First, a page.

Written by Debra Humphris, Chair of University Alliance and Vice-Chancellor of University of Brighton
This article first appeared in Times Higher Education on 13th April 2021
It is often said that the diversity of the UK higher education sector is its strength. However clichéd the phrase may have become, the past 12 months has surely revealed it to be true. From developing a vaccine to deploying staff and students to the front lines of the national response, every institution has truly played its part during the pandemic.
It stands to reason, then, that universities of all shapes and sizes will also be central to the nation’s recovery from Covid-19. As the recently published Knowledge Exchange Framework revealed, members of the University Alliance mission group, which I chair, are particularly skilled at working with local partners in both the public and private sectors to support growth and regeneration.
We work with further education partners and local businesses to deliver higher-level skills, ensuring that the location and nature of provision directly responds to regional industry needs. And in 2018/19 alone we collectively supported more than 2,000 active graduate and postgraduate spin-offs, start-ups and social enterprises, with a combined turnover of £157 million. We also supported almost 24,000 commercial and non-commercial organisations with consultancy, research and the provision of facilities and equipment.
So why, then, are universities being increasingly sidelined in the recovery effort? The March budget paid lip service to world-leading universities, and there was a welcome nod to the role of universities in the government’s plan for growth, but they remain absent as delivery partners in the levelling-up prospectus, despite having much of the expertise and infrastructure already in place to support interventions.
Indeed, universities narrowly avoided significant cuts in research spending of up to £1 billion a year amid the confusion over how the cost of Horizon Europe participation will be met, and they still face a very uncertain financial future, with tuition fee cuts and a swathe of potential measures to reduce access to higher education still on the table.
Philip Augar’s post-18 review has been hanging like a Sword of Damocles over the sector for nearly two years. However, most of its recommendations hail from a wholly different era. In a difficult fiscal environment, the Treasury will understandably be anxious about the rising costs of higher education but, post-pandemic, we will need more graduates, not fewer.
Even Augar himself has backtracked from the recommendation of a fee cut for £7,500. We need to find a sustainable funding settlement that is fair for students, universities and the taxpayer.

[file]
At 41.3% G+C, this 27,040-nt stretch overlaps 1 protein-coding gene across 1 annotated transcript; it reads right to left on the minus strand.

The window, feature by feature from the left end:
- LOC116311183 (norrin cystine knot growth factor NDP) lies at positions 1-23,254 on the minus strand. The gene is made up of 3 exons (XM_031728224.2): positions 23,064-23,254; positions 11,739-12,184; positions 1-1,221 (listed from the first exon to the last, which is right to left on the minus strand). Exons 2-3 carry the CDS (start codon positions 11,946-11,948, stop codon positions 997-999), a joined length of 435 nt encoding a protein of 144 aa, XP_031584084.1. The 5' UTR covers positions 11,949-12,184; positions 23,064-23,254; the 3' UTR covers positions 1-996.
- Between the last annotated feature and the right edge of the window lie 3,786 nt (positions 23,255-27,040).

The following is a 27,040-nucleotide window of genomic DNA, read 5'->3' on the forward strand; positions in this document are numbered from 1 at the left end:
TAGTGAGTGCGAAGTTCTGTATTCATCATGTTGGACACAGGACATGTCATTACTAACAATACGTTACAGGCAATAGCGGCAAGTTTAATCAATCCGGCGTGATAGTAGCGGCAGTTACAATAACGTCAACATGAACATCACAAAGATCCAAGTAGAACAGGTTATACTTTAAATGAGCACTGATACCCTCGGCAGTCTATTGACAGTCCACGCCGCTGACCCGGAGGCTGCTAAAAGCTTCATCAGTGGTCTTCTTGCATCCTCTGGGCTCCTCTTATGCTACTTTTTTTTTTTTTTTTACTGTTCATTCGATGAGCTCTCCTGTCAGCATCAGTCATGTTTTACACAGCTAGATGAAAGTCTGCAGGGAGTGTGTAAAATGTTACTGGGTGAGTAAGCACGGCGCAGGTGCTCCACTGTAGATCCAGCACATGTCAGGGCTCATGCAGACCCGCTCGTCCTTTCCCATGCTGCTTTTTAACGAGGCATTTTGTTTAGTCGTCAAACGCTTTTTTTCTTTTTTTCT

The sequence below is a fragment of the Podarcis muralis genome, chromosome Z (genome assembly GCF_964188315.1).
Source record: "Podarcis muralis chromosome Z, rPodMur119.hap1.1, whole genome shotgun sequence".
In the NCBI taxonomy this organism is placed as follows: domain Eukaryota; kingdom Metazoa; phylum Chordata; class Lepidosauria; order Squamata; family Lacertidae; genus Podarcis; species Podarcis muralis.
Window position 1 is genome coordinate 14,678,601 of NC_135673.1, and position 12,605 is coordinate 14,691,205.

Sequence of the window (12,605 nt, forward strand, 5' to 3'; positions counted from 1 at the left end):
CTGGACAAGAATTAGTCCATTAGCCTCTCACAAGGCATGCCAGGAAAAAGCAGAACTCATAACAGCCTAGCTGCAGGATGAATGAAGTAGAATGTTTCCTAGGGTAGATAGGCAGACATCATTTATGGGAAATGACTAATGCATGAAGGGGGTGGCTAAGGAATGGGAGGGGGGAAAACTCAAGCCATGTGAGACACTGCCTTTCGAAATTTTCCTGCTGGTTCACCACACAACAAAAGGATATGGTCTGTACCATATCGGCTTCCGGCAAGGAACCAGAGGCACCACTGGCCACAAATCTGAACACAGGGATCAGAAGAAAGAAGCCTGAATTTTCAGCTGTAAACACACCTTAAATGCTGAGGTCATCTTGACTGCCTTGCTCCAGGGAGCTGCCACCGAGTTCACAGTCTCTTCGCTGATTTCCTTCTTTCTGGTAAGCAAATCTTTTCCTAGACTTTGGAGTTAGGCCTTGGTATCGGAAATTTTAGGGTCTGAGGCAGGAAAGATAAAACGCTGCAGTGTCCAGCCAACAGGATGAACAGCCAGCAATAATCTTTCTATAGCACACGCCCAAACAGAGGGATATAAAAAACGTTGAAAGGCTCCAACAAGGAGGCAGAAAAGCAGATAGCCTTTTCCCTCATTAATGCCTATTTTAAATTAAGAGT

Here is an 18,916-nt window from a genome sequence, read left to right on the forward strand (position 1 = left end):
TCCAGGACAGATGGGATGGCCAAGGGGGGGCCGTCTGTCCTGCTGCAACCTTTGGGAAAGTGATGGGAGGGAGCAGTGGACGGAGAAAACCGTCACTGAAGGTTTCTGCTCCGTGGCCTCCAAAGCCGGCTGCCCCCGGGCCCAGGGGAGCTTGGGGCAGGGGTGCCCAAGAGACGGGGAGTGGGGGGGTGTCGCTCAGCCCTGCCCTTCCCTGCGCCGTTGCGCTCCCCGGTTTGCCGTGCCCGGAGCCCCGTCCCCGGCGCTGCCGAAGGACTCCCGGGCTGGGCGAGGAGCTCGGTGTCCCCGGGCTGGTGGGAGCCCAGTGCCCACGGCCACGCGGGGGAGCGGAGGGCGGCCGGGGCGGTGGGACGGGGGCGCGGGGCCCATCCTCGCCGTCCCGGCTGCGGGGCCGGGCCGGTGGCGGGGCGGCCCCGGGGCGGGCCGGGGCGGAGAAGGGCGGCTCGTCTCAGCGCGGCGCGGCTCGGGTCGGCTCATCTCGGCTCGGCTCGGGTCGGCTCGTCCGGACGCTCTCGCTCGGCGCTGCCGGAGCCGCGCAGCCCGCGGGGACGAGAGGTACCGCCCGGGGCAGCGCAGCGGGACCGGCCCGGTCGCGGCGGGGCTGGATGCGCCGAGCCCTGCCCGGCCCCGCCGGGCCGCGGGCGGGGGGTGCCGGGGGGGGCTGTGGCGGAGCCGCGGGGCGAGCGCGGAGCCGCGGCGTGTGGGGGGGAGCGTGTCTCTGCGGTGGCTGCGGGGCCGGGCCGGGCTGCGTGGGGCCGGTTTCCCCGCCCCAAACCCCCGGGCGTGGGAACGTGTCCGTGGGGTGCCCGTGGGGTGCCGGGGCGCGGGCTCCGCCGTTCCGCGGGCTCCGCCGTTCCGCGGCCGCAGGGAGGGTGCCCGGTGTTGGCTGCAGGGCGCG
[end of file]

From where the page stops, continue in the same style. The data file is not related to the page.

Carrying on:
However, there is one area that Augar largely got right. That is the need to create a more integrated and flexible post-18 education system, in which learners can space out their learning across a lifetime and transfer credits between further and higher education providers. The University Alliance and others have been calling for this transformation for years, and we have never needed it more, with large numbers of people having to upskill or retrain in the wake of the pandemic-induced recession.
Just the other day, the universities minister, Michelle Donelan, called on the sector to “unlock and open up our education system together to expand opportunities for all”. We would like nothing better. However, a number of barriers stand in the way. Regulation needs to be developed that incentivises rather than hinders flexible provision and enables more accessible higher technical options, including degree apprenticeships.
Critics are often quick to paint the sector as self-interested, but this past year has also shown that universities of all kinds continue to be driven by their civic missions. The University Alliance’s “Powering the UK’s Future” campaign, launched at the end of March, underlines the genuine commitment that we all have to playing our part in the coming months and years.
However, the success of this will be dependent on a policy approach that engages universities as partners for delivery, rather than obstacles to overcome. The government must grasp that a thriving, diverse higher education sector isn’t just a “nice to have”. It’s an essential vehicle for driving economic, social and cultural recovery.